Drowsy driving is suspected to be one of the primary causes of road accidents. Sleepiness and driving is a dangerous combination. Most people are aware of the dangers of drinking and driving but don’t realize that drowsy driving can be just as fatal.
Definitions of drowsy driving or driver fatigue rely on how the concept of “fatigue” is defined. Fatigue is a general term commonly used to describe the experience of being “sleepy,” “tired,” “drowsy,” or “exhausted.” While all of these terms have different meanings in research and clinical settings, they tend to be used interchangeably in the traffic safety and transportation fields.
Most fatigue-related accidents occur during normal sleeping hours, and the more severe the crash, the more likely it is that the driver or drivers were fatigued. Fatigue is a likely factor in almost one third of single-vehicle crashes.
Many people think fatigue is only a problem for long-distance drivers, however it is just as relevant for short-distance drives. People generally don’t become fatigued from driving. Usually they are already tired when they get behind the wheel from long hours, shift work, lack of sleep, sleep apnoea or physically demanding roles.
Your body can’t fight the need to sleep. Chemicals build up in your brain until they reach a tipping point and you will fall asleep
Causes of drowsy driving
- A lack of quality sleep
- Driving when you would normally be sleeping (overnight)
- Sleep disorders such as sleep apnoea, a sleeping condition that causes tiredness throughout the day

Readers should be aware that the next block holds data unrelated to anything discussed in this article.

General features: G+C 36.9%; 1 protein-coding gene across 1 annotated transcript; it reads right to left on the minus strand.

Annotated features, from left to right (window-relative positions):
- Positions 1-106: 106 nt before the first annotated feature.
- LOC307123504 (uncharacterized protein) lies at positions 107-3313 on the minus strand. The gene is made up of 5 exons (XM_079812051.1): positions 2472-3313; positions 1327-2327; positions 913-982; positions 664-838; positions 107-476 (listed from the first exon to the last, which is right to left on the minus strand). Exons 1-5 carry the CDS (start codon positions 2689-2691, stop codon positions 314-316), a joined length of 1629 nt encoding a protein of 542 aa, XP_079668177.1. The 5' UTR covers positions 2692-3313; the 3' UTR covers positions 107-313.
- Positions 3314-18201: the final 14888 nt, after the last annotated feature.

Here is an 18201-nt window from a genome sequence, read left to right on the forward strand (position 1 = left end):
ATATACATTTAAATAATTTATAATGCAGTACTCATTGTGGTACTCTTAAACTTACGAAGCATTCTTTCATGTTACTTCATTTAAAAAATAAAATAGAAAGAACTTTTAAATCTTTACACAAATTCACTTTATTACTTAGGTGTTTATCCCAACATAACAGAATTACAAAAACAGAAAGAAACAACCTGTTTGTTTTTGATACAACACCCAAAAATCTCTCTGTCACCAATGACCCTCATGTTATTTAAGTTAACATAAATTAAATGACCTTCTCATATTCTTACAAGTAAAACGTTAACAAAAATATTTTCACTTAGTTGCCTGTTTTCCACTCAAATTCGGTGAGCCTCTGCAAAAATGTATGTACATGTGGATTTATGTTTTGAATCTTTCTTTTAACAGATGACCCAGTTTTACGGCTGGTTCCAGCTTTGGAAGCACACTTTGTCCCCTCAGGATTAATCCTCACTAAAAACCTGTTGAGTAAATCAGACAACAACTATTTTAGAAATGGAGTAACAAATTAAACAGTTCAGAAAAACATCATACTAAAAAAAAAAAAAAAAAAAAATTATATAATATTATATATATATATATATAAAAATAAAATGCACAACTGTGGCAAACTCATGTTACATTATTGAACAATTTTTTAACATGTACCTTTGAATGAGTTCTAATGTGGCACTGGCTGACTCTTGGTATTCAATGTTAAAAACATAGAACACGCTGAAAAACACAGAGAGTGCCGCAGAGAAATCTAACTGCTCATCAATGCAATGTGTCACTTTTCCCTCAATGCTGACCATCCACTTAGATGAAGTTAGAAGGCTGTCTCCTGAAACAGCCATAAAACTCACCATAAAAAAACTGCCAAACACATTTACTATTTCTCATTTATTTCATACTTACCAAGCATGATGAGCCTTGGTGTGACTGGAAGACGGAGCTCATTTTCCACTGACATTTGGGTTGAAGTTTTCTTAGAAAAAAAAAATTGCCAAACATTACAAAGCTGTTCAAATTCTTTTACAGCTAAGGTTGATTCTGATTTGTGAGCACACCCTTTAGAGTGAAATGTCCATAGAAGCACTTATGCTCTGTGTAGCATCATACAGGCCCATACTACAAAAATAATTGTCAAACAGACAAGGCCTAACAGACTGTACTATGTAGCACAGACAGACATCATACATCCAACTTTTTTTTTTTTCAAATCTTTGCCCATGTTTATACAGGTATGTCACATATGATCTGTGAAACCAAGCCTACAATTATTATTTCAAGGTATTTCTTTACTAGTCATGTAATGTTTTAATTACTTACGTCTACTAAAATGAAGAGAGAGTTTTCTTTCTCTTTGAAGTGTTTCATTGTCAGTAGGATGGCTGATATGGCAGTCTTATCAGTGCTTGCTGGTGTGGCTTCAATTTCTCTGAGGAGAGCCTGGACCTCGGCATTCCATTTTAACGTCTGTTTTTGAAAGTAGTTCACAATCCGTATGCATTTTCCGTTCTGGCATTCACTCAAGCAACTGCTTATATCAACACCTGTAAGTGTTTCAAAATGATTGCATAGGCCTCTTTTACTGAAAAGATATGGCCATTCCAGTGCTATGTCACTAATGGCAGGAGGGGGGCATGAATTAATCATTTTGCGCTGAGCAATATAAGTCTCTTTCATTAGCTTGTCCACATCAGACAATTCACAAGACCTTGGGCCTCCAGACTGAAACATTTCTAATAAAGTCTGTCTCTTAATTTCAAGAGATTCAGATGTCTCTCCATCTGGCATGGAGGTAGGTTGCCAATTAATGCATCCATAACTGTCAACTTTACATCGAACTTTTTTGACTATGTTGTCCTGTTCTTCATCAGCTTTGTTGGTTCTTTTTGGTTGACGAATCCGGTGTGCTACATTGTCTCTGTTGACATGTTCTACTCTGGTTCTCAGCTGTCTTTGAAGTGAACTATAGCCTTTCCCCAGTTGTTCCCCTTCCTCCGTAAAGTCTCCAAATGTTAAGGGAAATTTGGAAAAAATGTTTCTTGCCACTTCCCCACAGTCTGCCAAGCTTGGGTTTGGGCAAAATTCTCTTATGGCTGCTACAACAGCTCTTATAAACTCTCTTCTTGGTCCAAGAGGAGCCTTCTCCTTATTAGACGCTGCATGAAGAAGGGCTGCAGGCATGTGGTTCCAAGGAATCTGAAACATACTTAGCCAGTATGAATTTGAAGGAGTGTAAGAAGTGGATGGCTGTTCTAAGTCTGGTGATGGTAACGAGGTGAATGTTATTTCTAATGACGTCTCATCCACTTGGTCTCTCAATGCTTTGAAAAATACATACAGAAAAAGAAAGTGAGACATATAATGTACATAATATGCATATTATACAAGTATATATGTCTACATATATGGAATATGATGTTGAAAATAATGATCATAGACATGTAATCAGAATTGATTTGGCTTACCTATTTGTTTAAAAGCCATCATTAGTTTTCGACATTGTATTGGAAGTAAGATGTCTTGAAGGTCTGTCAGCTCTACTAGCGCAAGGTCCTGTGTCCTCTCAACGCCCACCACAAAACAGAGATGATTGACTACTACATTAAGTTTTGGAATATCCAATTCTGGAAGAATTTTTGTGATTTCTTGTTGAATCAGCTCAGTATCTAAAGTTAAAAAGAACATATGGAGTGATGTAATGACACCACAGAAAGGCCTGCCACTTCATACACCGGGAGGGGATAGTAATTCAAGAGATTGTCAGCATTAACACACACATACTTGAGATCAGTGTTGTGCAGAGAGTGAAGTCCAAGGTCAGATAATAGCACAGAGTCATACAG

- Symptoms of fatigue
- Sore or heavy eyes
- Slower reaction times
- Daydreaming or not concentrating on your driving
- Impaired driving performance such as poor gear changes
- Stiffness and cramps
- How fatigue affects your driving
Fatigue has a huge impact on your driving and can affect your ability to drive safely, similar to the effect of drink driving. Research shows that being awake for 17 hours has the same effect on your driving ability as a BAC (blood alcohol concentration) of 0.05. Going without sleep for 24 hours has the same affect as a BAC of 0.1, double the legal limit.
How to beat driver fatigue
The only way to address fatigue is by sleeping. Make a choice not to drive when tired or follow these guidelines to prevent fatigue:
- Get a good night’s sleep before heading off on a long trip
- Don’t travel for more than eight to ten hours a day
- Take regular breaks – at least every two hours
- Share the driving wherever possible
- Don’t drink alcohol before your trip. Even a small amount can significantly contribute to driver fatigue
- Don’t travel at times when you’d usually be sleeping
- Take a 15 minute powernap if you feel yourself becoming drowsy
How to stay awake
- Studies show that taking a 20 minute walk can boost your energy levels and decrease fatigue.
- Involve your ears.
- Give your eyes a break.
- Fuel up with healthy snacks
- When all else fails, use cold water.